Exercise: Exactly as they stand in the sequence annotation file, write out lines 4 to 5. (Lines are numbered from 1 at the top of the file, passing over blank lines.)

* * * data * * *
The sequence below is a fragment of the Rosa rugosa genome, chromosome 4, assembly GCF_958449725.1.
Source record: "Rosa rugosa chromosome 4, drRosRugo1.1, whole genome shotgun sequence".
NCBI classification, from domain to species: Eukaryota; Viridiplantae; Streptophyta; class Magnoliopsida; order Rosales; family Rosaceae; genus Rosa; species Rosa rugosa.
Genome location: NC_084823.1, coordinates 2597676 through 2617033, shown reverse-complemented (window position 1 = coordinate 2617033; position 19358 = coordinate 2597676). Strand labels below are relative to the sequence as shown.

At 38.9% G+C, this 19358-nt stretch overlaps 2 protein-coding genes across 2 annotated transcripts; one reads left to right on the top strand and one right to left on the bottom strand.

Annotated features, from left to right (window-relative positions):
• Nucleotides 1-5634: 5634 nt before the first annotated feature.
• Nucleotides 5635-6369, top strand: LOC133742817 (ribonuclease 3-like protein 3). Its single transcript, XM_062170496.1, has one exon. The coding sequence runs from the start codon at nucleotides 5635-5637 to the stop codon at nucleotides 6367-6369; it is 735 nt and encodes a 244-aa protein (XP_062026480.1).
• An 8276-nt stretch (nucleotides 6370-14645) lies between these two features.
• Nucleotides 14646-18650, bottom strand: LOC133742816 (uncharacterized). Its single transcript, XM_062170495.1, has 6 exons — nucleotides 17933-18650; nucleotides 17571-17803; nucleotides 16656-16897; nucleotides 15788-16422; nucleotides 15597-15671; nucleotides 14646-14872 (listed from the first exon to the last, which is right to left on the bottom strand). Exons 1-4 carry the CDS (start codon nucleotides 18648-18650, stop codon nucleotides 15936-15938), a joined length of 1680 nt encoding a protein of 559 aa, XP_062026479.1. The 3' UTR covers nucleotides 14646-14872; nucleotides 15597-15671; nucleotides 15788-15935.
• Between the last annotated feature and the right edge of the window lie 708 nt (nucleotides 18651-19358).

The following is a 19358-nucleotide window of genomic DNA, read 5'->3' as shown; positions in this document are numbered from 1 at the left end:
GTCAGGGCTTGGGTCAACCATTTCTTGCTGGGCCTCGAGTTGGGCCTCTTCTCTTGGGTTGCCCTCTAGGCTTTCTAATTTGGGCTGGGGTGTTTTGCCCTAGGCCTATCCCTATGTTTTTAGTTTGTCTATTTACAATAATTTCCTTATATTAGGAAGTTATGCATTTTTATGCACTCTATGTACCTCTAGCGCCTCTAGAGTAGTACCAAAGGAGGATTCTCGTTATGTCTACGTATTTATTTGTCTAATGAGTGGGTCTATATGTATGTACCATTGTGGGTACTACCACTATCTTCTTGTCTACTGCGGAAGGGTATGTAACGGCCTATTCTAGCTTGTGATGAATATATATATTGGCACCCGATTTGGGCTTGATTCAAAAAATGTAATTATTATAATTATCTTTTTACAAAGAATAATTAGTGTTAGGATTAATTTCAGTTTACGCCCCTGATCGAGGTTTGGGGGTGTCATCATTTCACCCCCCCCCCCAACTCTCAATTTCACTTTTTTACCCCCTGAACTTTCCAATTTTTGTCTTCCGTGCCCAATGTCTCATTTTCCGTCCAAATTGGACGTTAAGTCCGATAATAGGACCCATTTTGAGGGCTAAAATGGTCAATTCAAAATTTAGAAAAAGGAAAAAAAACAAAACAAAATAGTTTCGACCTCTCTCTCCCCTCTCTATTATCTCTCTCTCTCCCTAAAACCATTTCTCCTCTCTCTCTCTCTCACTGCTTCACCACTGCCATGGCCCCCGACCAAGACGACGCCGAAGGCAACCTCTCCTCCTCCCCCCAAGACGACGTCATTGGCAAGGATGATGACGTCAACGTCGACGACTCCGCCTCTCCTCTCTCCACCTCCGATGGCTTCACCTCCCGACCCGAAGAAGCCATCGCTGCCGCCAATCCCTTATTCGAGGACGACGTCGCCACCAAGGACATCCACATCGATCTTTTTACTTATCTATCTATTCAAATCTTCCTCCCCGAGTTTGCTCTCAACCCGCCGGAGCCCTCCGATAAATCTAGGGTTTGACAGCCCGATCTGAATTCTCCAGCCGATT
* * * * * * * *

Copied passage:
Genome location: NC_084823.1, coordinates 2597676 through 2617033, shown reverse-complemented (window position 1 = coordinate 2617033; position 19358 = coordinate 2597676). Strand labels below are relative to the sequence as shown.

At 38.9% G+C, this 19358-nt stretch overlaps 2 protein-coding genes across 2 annotated transcripts; one reads left to right on the top strand and one right to left on the bottom strand.